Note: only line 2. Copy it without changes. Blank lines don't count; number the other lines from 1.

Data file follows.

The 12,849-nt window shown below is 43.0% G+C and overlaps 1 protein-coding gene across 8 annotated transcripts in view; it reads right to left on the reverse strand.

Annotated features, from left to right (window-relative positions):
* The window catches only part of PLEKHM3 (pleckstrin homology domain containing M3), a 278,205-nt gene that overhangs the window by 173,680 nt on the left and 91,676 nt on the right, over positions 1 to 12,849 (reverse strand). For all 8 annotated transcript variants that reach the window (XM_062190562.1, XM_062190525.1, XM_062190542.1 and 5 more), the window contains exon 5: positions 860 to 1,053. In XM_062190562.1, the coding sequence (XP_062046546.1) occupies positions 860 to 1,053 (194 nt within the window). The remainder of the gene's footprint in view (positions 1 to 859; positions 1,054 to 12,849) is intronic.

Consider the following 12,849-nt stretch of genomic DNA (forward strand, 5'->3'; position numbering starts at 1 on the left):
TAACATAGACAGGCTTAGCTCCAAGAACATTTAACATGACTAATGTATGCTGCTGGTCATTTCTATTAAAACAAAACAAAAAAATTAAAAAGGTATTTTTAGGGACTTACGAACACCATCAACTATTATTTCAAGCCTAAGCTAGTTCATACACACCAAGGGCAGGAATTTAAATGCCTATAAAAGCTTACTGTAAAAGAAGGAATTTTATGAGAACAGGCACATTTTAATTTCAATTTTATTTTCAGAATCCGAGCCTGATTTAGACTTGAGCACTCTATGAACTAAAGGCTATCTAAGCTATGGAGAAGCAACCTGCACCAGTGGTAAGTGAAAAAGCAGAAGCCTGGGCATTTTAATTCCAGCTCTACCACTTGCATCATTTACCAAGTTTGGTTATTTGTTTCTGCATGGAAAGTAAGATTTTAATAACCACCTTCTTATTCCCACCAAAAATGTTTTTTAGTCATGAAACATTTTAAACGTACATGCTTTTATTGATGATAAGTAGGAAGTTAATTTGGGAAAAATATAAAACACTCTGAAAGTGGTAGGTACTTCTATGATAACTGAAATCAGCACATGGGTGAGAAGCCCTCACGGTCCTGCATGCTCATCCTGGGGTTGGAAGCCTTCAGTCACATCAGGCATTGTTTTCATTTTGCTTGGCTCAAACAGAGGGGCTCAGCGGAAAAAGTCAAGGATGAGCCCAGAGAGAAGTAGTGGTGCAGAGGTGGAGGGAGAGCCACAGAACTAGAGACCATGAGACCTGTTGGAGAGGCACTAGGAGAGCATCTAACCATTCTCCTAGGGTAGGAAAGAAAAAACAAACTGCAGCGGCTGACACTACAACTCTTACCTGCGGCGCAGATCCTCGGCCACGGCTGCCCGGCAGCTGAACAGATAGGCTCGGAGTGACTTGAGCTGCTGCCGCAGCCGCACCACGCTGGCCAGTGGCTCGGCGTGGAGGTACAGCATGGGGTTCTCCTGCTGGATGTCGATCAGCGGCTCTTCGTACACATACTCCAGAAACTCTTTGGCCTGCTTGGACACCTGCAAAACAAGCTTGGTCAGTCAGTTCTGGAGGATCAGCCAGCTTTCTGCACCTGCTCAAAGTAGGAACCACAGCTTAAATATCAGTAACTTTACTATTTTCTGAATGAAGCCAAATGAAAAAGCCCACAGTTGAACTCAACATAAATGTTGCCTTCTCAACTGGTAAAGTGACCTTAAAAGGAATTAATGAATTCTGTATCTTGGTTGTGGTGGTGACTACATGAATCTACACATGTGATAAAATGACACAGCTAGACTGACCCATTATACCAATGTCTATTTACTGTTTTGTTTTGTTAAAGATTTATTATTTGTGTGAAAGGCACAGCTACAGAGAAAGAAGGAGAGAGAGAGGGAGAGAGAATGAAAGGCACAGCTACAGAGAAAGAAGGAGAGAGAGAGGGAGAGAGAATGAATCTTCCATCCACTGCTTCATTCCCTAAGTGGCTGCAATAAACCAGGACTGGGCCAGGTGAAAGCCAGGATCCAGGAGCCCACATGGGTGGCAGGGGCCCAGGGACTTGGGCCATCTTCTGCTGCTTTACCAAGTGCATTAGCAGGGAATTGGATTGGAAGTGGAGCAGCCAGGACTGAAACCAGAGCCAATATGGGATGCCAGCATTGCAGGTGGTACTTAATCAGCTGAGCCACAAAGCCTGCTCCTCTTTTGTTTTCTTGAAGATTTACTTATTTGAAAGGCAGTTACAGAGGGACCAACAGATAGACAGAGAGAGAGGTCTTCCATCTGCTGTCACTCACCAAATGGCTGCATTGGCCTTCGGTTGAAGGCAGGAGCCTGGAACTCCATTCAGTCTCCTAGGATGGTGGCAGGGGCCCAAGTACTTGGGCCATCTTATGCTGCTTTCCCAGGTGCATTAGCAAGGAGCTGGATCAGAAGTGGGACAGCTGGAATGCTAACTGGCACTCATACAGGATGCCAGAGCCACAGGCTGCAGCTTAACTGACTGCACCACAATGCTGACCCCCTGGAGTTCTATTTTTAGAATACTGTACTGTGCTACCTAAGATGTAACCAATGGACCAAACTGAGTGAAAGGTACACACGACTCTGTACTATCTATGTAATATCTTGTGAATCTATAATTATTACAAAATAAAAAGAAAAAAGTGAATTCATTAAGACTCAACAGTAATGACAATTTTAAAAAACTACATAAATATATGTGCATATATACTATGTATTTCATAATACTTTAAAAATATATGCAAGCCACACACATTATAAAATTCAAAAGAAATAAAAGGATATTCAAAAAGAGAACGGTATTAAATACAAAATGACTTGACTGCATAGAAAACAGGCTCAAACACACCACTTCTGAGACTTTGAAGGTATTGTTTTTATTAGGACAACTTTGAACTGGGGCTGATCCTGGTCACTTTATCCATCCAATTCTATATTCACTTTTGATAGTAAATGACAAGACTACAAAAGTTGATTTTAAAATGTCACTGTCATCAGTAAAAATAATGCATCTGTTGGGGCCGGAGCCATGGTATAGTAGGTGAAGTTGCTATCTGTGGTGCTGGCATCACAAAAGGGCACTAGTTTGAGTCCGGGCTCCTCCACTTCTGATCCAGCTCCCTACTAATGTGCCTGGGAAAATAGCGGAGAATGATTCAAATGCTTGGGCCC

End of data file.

Annotated features, from left to right (window-relative positions):